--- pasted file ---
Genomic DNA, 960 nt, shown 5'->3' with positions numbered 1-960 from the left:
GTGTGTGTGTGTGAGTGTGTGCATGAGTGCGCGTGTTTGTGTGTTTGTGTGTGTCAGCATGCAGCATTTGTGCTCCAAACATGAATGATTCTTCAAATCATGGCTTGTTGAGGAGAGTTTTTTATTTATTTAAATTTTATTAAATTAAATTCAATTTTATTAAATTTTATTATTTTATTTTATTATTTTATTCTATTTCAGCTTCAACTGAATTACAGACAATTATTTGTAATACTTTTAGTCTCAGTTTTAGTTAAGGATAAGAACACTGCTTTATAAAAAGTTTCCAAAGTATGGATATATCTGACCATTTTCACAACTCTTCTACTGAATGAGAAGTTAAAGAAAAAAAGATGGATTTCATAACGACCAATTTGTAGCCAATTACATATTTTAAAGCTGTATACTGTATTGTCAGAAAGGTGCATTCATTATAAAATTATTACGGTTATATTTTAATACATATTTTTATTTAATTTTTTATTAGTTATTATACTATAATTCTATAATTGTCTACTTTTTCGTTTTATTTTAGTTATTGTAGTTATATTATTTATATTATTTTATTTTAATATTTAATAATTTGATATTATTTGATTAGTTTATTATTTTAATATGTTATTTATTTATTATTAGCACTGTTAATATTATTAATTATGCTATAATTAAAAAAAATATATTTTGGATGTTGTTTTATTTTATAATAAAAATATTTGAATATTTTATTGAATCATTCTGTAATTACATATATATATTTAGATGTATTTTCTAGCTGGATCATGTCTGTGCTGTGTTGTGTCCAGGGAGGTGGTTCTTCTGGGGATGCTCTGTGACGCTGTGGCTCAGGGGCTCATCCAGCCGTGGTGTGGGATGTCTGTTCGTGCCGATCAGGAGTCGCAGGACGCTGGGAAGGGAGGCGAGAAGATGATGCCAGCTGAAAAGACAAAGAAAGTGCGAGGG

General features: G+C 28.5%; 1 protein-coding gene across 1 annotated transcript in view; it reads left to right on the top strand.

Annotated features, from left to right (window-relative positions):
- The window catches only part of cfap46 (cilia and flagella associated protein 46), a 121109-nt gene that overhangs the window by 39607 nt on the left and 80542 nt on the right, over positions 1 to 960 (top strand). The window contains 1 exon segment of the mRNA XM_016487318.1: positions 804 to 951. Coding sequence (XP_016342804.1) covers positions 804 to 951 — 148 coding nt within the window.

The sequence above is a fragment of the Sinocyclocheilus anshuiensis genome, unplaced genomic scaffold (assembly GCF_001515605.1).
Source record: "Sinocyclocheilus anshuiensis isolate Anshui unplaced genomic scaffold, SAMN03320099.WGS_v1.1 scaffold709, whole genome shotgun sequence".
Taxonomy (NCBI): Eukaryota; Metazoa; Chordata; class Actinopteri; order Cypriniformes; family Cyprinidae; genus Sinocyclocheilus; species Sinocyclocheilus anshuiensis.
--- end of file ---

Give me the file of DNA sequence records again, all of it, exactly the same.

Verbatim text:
Genomic DNA, 960 nt, shown 5'->3' with positions numbered 1-960 from the left:
GTGTGTGTGTGTGAGTGTGTGCATGAGTGCGCGTGTTTGTGTGTTTGTGTGTGTCAGCATGCAGCATTTGTGCTCCAAACATGAATGATTCTTCAAATCATGGCTTGTTGAGGAGAGTTTTTTATTTATTTAAATTTTATTAAATTAAATTCAATTTTATTAAATTTTATTATTTTATTTTATTATTTTATTCTATTTCAGCTTCAACTGAATTACAGACAATTATTTGTAATACTTTTAGTCTCAGTTTTAGTTAAGGATAAGAACACTGCTTTATAAAAAGTTTCCAAAGTATGGATATATCTGACCATTTTCACAACTCTTCTACTGAATGAGAAGTTAAAGAAAAAAAGATGGATTTCATAACGACCAATTTGTAGCCAATTACATATTTTAAAGCTGTATACTGTATTGTCAGAAAGGTGCATTCATTATAAAATTATTACGGTTATATTTTAATACATATTTTTATTTAATTTTTTATTAGTTATTATACTATAATTCTATAATTGTCTACTTTTTCGTTTTATTTTAGTTATTGTAGTTATATTATTTATATTATTTTATTTTAATATTTAATAATTTGATATTATTTGATTAGTTTATTATTTTAATATGTTATTTATTTATTATTAGCACTGTTAATATTATTAATTATGCTATAATTAAAAAAAATATATTTTGGATGTTGTTTTATTTTATAATAAAAATATTTGAATATTTTATTGAATCATTCTGTAATTACATATATATATTTAGATGTATTTTCTAGCTGGATCATGTCTGTGCTGTGTTGTGTCCAGGGAGGTGGTTCTTCTGGGGATGCTCTGTGACGCTGTGGCTCAGGGGCTCATCCAGCCGTGGTGTGGGATGTCTGTTCGTGCCGATCAGGAGTCGCAGGACGCTGGGAAGGGAGGCGAGAAGATGATGCCAGCTGAAAAGACAAAGAAAGTGCGAGGG

General features: G+C 28.5%; 1 protein-coding gene across 1 annotated transcript in view; it reads left to right on the top strand.

Annotated features, from left to right (window-relative positions):
- The window catches only part of cfap46 (cilia and flagella associated protein 46), a 121109-nt gene that overhangs the window by 39607 nt on the left and 80542 nt on the right, over positions 1 to 960 (top strand). The window contains 1 exon segment of the mRNA XM_016487318.1: positions 804 to 951. Coding sequence (XP_016342804.1) covers positions 804 to 951 — 148 coding nt within the window.

The sequence above is a fragment of the Sinocyclocheilus anshuiensis genome, unplaced genomic scaffold (assembly GCF_001515605.1).
Source record: "Sinocyclocheilus anshuiensis isolate Anshui unplaced genomic scaffold, SAMN03320099.WGS_v1.1 scaffold709, whole genome shotgun sequence".
Taxonomy (NCBI): Eukaryota; Metazoa; Chordata; class Actinopteri; order Cypriniformes; family Cyprinidae; genus Sinocyclocheilus; species Sinocyclocheilus anshuiensis.